Lithium polymer battery
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A Lithium-Ion Polymer Battery used to power a mobile phone
|Specific energy||130–200 W·h/kg|
|Energy density||300 W·h/L|
|Specific power||up to 7.5 kW/kg|
|Charge/discharge efficiency||99.8%|
|Self-discharge rate||5%/month|
|Time durability||24–36 months|
|Cycle durability||>1000 cycles[clarification needed]|
|Nominal cell voltage||3.7 V|
Lithium-ion polymer batteries, polymer lithium ion or more commonly lithium polymer batteries (abbreviated Li-poly, Li-Pol, LiPo, LIP, PLI or LiP) are rechargeable (secondary cell) batteries. LiPo batteries are usually composed of several identical secondary cells in parallel to increase the discharge current capability, and are often available in series "packs" to increase the total available voltage.
Design origin 
This type has technologically evolved from lithium-ion batteries. The primary difference is that the lithium-salt electrolyte is not held in an organic solvent but in a solid polymer composite such as polyethylene oxide or polyacrylonitrile. The advantages of Li-ion polymer over the lithium-ion design include ″potentially″ lower cost of manufacture, adaptability to a wide variety of packaging shapes, reliability, and ruggedness, with the disadvantage of holding less charge. Lithium-ion polymer batteries started appearing in consumer electronics around 1995.
Cells sold today as polymer batteries are pouch cells. Unlike lithium-ion cylindrical cells, which have a rigid metal case, pouch cells have a flexible, foil-type (polymer laminate) case. In cylindrical cells, the rigid case presses the electrodes and the separator onto each other; whereas in polymer cells this external pressure is not required (nor often used) because the electrode sheets and the separator sheets are laminated onto each other. Since individual pouch cells have no strong metal casing, by themselves they are over 20% lighter than equivalent cylindrical cells.
The voltage of a Li-poly cell varies from about 2.7 V (discharged) to about 4.23 V (fully charged), and Li-poly cells have to be protected from overcharge by limiting the applied voltage to no more than 4.235 V per cell used in a series combination.
Early in its development, lithium polymer technology had problems with internal resistance. Other challenges include longer charge times and slower maximum discharge rates compared to more mature technologies. In December 2007 Toshiba announced a new design offering a much faster rate of charge (about 5 minutes to reach 90%). These cells were released onto the market in March 2008 and were expected to have a dramatic effect on the power tool and electric vehicle industries, and a major effect on consumer electronics. Recent design improvements have increased maximum discharge currents from 2 times to 65 or even 90 times the cell capacity charge per hour.
In recent years, manufacturers have been declaring upwards of 500 charge-discharge cycles before the capacity drops to 80% (see Sanyo). Another variant of Li-poly cells, the "thin film rechargeable lithium battery", has been shown to provide more than 10,000 cycles.
A compelling advantage of Li-poly cells is that manufacturers can shape the battery almost however they please, which can be important to mobile phone manufacturers constantly working on smaller, thinner, and lighter phones.
Some airsoft gun owners have switched to LiPo batteries due to the above reasons and the increased rate of fire they provide.
Radio controlled equipment 
Li-poly batteries are also gaining favor in the world of radio-controlled aircraft, radio-controlled cars and large scale model trains, where the advantages of both lower weight and greatly increased run times and power delivery can be sufficient justification for the price. Radio-controlled car batteries are often protected by durable plastic cases to prevent puncture. Specially designed electronic motor speed controls are used to prevent excessive discharge and subsequent battery damage. This is achieved using a low voltage cutoff (LVC) setting that is adjusted to maintain cell voltage greater than (typically) 3 V per cell.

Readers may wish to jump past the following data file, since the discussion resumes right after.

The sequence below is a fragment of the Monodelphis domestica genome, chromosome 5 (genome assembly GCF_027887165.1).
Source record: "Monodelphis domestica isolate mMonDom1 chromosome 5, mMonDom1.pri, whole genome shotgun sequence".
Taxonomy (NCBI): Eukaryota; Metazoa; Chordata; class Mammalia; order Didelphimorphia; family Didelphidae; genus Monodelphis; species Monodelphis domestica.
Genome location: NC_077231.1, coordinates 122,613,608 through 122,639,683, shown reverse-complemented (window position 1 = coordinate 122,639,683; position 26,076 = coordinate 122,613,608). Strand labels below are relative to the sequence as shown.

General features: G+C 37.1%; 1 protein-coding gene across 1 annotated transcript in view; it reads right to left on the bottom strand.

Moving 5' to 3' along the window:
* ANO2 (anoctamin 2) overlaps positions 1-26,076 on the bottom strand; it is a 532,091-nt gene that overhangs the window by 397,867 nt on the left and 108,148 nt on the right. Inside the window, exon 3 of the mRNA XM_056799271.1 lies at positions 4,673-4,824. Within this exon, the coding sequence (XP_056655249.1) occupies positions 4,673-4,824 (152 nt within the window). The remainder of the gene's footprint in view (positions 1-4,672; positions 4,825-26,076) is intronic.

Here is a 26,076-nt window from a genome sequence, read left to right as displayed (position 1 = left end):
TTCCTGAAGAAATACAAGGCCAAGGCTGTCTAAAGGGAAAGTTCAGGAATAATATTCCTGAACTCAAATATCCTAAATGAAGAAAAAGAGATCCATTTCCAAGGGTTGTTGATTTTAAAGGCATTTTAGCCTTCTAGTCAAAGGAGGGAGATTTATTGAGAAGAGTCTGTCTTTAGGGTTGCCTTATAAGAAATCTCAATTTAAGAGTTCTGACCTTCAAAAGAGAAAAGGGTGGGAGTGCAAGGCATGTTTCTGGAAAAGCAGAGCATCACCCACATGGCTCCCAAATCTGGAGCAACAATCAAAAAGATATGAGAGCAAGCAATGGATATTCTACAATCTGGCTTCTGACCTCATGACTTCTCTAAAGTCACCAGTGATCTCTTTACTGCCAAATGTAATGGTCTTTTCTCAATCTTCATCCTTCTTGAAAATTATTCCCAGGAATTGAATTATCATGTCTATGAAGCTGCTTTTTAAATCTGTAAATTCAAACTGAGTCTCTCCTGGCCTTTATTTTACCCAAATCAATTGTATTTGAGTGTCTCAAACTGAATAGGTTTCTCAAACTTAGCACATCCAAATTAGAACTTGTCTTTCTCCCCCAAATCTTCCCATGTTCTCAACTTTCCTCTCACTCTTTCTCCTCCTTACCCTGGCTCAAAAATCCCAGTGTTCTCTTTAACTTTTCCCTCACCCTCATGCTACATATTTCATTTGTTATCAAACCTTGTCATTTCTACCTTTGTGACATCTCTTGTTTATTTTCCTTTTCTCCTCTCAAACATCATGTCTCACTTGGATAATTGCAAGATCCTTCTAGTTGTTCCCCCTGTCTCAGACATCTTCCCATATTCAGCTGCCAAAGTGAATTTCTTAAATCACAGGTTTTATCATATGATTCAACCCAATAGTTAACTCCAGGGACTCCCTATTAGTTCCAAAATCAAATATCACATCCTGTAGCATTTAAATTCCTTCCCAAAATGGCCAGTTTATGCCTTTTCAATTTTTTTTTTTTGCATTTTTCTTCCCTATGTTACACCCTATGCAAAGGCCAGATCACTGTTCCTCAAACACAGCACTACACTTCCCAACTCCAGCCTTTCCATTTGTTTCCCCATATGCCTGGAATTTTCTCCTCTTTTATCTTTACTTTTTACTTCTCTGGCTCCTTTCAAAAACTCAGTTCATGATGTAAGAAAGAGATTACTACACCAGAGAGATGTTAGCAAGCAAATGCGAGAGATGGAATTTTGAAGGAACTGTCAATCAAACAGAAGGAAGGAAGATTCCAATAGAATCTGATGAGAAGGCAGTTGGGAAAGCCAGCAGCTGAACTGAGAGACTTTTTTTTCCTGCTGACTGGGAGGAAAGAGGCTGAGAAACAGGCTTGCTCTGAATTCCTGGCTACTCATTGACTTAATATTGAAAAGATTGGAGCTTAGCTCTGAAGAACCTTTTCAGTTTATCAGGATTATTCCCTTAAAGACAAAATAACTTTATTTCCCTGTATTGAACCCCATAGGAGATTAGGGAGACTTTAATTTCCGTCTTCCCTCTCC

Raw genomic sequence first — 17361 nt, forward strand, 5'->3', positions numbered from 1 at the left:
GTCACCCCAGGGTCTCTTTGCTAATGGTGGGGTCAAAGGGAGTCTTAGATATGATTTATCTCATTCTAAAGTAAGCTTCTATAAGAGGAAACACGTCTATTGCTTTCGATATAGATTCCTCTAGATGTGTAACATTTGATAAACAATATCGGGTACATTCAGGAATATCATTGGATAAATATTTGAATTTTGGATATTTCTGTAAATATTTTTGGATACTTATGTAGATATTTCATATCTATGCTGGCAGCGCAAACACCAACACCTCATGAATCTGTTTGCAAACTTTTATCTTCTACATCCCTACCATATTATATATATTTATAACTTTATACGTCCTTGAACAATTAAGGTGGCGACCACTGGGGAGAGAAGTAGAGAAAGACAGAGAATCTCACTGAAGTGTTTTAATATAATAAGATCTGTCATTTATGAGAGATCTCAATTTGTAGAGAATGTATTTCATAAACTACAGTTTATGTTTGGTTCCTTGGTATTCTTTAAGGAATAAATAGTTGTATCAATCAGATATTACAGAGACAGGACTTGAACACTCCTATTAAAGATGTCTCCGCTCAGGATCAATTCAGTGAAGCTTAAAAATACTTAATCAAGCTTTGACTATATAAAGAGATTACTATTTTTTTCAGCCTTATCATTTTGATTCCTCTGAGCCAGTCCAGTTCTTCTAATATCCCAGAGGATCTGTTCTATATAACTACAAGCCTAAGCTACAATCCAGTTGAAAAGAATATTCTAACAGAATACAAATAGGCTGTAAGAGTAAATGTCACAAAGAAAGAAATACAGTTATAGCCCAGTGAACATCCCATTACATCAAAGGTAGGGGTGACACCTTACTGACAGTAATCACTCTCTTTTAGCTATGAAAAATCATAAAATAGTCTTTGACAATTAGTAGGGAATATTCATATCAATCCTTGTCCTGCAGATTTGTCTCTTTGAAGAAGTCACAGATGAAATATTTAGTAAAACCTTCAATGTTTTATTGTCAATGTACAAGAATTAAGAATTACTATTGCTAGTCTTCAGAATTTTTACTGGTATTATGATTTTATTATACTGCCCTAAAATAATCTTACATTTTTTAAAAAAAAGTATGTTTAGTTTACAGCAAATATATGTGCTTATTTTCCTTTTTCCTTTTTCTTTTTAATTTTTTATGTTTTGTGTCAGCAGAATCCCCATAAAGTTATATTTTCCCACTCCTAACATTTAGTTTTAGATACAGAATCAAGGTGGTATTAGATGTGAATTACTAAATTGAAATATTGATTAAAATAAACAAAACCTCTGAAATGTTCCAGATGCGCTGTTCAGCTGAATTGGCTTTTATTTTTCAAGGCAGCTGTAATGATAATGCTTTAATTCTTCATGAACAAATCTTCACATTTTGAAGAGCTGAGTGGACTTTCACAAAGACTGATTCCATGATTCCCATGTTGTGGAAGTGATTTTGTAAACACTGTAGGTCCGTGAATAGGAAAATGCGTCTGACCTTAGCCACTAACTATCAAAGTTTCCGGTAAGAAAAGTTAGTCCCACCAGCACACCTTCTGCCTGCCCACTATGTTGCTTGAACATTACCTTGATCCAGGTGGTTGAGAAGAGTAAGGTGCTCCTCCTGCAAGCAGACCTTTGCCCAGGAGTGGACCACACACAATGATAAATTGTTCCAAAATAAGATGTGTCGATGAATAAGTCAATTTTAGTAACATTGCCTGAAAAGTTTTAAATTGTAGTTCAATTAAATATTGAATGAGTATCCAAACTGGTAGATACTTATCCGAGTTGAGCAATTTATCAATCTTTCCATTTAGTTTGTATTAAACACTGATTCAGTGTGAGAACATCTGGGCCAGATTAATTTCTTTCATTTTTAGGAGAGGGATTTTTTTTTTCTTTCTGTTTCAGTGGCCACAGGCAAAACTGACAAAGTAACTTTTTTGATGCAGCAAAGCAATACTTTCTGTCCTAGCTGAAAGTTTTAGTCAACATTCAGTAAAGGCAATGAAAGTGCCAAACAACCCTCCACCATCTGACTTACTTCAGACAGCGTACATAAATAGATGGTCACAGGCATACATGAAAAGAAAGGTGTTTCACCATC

However, due to the inherent risks of lithium-polymer energy storage, more interest has been occurring in using lithium iron phosphate cells for powering radio control modeling applications - both for motive power and to power the radio gear itself - due to the LiFePO4 cell's usual hard metal cylindrical cases for those used in RC hobbies, having essentially the same degree of physical durability as the nickel-chemistry (nickel-cadmium and nickel metal hydride) cells that lithium-chemistry cells have largely replaced, for the motive power used in electrically-powered RC hobby vehicles.
Personal electronics 
Li-poly batteries are also gaining ground in PDAs and laptop computers, and cell phones. Very small GPS tracking units rely on li-poly batteries for days or even weeks of autonomous operation between recharges. Li-poly batteries are also used in small Portable media player and Tablet computers, as well as wireless controllers for video game consoles. They are desirable in applications where small form factors and energy density outweigh cost considerations.
Electric vehicles 
These batteries may also power the next generation of battery electric vehicles. The cost of an electric car of this type is currently significantly higher than of a petrol car, but it is likely that with increased production and technological advances, the cost of Li-poly batteries will go down.
Hyundai Motor Company uses this battery type in some of its hybrid electric vehicles. On 26 October 2010, a Li-poly powered Audi A2 covered the record distance of 600 km without recharging. From April 2011 batteries of this type for output exceeding one Megawatt have been responsible for a number of world speed records in drag racing.
Risks and limitations 
||This section needs additional citations for verification. (March 2011)|
- All Li-Ion cells expand at high levels of state of charge (SOC); if uncontained, this may result in delamination, and reduction of reliability and cycle life; the case of cylindrical cells provides that containment, while pouch cells, by themselves, are not contained. Therefore, to achieve the rated performance, a battery composed of pouch cells must include a strong external casing to retain its shape.
- Overcharging a Li-poly battery can cause an explosion or fire.
- During discharge on load, the load has to be removed as soon as the voltage drops below approximately 3.0 V per cell (used in a series combination), or else the battery will subsequently no longer accept a full charge and may experience problems holding voltage under load. Li-poly batteries can be protected by circuitry that prevents over-charge and deep-discharge.
- Compared to the lithium-ion battery, Li-poly has a greater life cycle degradation rate.
- Lithium polymer-specific chargers are required in order to avoid fire and explosion.